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|Lelio Sabetti, F Bianchi and F Masedu|
|University of L’Aquila, Italy|
|ScientificTracks Abstracts: J Clin Exp Ophthalmol|
|Purpose: To evaluate the efficacy of the RevitalVision training in enhancing Best Corrected Visual Acuity (BCVA) and Contrast Sensitivity (CS) in a group of patients affected by nystagmus. Materials & Methods: 12 patients, ranging in age from 10 to 45 years (median age 25.9), 9 males and 3 females with nystagmus and low vision: 5 cases with congenital nystagmus, 3 with albinism, 3 with congenital cataract (treated surgically) and 1 case with multiple sclerosis were studied. Each patient underwent a comprehensive ophthalmic examination, including measurement of visual acuity (BCVA) using LogMar ETDRS charts, contrast sensitivity using the FACT TEST. Moreover we carried out a reading speed test, an examination of the Extra Ocular Movement (EOM), a Cover Test at near and distance (CT), Stereopsis (arc/sec) and a biomicroscopy of the posterior segment. Each patient followed a rehabilitation protocol including the administration of two questionnaires (GH-12 and SF-36) before and after treatment in order to measure self-esteem, role limitations due to physical functioning, social functioning and mental health. Neurovisual rehabilitation training sessions, both individual and customized, lasting about 35 minutes each with either eyes opened in order to train the cerebral cortex by means of contrast stimulus with decreasing size (Gabor Patch) were done. The treatment program consisted of 50 sessions to be administered to the patient on alternate days (at least three times a week) for a total of about 100 days. Conclusion & Significance: At the end of the treatment, all patients reported subjective improvement in their vision. The functional training using RevitalVision, therefore, appears to be a promising therapy for the functional visual enhancement also in patients with a high visual impairment.|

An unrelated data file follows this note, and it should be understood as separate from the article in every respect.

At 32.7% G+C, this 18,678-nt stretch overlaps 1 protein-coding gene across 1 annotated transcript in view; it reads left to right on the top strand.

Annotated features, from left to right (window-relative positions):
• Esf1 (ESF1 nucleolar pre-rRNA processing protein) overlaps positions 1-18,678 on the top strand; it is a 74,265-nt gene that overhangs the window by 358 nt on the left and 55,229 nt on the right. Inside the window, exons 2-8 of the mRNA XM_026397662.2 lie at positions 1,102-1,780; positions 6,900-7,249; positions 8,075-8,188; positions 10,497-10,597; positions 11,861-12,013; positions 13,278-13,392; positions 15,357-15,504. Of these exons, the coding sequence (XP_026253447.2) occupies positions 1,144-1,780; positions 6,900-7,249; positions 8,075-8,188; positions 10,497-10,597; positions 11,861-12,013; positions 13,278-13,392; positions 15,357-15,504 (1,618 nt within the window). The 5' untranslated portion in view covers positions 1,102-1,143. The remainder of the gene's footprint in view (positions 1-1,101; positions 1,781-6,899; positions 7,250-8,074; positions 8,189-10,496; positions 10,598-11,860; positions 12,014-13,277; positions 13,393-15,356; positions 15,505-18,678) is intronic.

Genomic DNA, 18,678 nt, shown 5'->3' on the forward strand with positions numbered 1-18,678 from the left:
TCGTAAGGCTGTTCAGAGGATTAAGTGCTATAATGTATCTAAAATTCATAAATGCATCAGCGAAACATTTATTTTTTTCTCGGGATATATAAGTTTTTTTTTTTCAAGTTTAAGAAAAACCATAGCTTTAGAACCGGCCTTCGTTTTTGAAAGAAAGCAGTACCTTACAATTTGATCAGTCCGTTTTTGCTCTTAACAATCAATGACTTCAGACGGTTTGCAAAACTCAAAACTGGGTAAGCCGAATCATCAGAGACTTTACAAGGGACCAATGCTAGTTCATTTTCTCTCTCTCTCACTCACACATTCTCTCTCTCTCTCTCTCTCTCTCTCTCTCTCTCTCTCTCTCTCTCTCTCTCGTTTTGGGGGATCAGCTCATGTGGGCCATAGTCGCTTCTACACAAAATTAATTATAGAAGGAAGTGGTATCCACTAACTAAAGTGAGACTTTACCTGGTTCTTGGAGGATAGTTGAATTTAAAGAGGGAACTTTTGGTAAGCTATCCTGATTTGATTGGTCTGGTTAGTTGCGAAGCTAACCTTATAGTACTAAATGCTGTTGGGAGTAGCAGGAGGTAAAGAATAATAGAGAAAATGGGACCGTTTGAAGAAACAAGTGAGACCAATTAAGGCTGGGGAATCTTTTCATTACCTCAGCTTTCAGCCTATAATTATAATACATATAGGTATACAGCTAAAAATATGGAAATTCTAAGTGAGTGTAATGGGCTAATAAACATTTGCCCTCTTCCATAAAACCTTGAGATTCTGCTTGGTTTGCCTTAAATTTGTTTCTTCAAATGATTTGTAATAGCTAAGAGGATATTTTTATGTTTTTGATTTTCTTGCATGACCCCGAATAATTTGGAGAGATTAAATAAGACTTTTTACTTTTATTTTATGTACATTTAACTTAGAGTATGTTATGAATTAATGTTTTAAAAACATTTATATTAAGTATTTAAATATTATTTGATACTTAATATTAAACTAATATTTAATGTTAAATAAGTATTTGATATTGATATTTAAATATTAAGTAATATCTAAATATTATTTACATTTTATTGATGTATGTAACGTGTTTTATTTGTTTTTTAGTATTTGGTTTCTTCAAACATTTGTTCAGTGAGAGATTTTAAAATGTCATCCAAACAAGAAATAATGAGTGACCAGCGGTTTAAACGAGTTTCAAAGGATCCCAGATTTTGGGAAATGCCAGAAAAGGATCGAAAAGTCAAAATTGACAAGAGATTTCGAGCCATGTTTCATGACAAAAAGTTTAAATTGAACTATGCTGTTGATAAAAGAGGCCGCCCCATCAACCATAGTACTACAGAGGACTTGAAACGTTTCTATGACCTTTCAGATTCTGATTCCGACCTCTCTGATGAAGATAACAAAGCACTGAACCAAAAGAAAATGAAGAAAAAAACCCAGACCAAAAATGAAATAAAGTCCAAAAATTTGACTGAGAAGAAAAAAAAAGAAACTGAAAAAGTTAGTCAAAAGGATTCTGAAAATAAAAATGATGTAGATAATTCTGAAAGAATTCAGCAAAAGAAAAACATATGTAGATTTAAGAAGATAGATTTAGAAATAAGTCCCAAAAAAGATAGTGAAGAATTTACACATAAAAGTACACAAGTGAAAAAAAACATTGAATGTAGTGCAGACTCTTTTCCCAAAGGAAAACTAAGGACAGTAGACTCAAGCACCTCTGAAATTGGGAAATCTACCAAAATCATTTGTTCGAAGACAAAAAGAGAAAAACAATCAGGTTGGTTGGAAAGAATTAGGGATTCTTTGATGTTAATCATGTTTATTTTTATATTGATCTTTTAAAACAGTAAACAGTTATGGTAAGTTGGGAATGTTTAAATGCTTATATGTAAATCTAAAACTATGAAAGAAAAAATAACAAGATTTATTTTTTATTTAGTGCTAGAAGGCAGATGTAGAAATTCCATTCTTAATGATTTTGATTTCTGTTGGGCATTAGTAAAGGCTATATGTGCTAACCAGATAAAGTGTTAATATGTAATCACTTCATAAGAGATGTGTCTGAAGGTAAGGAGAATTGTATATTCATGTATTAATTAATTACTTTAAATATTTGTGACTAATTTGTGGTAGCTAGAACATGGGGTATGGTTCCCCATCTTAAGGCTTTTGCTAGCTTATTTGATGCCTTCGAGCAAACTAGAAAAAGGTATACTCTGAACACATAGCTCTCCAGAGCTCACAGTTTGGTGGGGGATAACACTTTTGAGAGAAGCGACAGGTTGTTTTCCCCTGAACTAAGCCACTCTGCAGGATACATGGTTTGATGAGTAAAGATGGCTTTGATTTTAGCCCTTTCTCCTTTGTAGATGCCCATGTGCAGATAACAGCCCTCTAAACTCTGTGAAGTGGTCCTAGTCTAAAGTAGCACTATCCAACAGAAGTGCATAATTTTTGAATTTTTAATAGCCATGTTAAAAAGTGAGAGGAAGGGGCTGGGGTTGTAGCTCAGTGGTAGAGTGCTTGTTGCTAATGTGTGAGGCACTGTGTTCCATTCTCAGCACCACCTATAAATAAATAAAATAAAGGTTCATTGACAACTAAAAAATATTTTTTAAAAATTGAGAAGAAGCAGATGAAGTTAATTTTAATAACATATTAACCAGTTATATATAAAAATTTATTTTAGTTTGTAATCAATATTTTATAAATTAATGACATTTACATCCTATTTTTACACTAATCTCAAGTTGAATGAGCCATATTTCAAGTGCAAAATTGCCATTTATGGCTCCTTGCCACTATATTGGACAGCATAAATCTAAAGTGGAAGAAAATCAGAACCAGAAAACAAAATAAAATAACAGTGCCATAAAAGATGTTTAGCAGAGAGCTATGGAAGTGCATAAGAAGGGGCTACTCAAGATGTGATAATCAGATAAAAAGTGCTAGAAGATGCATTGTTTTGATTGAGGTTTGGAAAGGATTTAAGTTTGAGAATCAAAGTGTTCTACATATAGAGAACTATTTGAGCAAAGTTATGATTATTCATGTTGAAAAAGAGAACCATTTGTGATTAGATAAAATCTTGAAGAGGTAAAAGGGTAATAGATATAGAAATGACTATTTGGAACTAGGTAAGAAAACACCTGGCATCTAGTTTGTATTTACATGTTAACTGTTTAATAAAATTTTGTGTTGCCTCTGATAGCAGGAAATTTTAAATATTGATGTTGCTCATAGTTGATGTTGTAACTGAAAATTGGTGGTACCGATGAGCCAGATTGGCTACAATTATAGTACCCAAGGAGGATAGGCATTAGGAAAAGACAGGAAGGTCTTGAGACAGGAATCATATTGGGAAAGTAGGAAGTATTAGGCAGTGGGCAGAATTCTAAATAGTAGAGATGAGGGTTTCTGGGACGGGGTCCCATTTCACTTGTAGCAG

Lelio Sabetti is an Ophthalmologist who is in charge of the Pediatric Ophthalmology and Strabismus Unit at the Department of Biotechnological and Applied Clinical Sciences of the University of L’Aquila, Italy. Most of his efforts have concentrated on strabismus in children and adults, and treatment of amblyopia. He is also a Fellow of the Italian Strabismus Association (AIA) and of the European Strabismological Association (ESA).
Email: [email protected]
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